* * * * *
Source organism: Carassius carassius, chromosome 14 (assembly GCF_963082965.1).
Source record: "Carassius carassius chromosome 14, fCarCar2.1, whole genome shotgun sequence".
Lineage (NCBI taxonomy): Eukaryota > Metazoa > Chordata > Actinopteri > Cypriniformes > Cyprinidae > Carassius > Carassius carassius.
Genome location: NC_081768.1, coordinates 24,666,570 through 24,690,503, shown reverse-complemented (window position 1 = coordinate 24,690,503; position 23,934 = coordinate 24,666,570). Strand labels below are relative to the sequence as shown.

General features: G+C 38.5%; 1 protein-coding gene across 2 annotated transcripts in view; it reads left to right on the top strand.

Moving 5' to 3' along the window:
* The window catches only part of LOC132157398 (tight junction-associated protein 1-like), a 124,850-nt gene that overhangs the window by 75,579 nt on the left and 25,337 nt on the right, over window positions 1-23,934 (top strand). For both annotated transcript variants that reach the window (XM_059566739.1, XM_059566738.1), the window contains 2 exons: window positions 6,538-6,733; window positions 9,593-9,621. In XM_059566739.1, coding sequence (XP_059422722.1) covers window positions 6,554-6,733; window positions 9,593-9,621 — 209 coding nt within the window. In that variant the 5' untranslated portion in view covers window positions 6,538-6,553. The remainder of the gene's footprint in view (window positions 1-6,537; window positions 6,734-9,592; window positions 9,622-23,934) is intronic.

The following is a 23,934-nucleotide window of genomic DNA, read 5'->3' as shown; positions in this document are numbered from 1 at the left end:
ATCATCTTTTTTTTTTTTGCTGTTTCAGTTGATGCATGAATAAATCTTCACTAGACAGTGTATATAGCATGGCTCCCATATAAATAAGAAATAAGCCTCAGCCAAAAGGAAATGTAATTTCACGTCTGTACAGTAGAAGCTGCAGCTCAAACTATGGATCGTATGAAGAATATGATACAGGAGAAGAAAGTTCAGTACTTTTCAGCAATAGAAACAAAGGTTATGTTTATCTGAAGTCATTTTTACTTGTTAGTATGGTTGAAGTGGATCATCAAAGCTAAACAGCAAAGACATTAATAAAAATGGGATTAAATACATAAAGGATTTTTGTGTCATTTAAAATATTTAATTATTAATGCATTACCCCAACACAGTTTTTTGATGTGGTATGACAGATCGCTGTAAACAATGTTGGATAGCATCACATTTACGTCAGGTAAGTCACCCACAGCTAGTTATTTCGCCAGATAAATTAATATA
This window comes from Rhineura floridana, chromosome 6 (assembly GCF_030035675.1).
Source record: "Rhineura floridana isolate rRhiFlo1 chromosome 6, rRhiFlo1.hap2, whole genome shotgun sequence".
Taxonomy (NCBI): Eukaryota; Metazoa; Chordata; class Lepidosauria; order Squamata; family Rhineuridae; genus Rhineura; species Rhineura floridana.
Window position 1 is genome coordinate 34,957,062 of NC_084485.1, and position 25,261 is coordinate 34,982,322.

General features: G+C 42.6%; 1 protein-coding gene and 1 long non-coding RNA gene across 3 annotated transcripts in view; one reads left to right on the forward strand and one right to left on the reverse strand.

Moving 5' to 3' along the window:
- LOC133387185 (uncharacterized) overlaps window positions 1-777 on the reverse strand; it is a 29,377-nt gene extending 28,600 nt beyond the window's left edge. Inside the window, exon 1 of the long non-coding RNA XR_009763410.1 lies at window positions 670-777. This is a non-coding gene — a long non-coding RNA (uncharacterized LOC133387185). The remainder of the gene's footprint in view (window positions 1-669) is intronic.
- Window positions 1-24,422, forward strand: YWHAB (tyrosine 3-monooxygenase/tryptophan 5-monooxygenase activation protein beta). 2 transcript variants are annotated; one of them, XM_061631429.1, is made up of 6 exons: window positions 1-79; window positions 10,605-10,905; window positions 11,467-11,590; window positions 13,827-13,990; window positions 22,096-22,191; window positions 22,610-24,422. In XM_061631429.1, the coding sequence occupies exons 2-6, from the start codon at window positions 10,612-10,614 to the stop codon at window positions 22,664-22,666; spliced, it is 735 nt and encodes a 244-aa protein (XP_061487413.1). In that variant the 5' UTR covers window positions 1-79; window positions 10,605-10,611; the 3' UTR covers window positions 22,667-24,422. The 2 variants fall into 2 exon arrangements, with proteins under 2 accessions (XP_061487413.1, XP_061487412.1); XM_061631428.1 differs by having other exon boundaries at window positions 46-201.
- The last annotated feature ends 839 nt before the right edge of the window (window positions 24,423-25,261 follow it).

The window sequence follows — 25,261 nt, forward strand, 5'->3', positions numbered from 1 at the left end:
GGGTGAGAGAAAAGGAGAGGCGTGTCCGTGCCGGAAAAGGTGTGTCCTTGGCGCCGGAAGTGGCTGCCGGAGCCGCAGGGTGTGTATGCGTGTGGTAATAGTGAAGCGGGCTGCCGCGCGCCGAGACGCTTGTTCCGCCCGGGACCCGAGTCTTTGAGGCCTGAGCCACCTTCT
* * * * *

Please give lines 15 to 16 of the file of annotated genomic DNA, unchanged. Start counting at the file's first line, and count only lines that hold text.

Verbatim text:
Moving 5' to 3' along the window:
- LOC133387185 (uncharacterized) overlaps window positions 1-777 on the reverse strand; it is a 29,377-nt gene extending 28,600 nt beyond the window's left edge. Inside the window, exon 1 of the long non-coding RNA XR_009763410.1 lies at window positions 670-777. This is a non-coding gene — a long non-coding RNA (uncharacterized LOC133387185). The remainder of the gene's footprint in view (window positions 1-669) is intronic.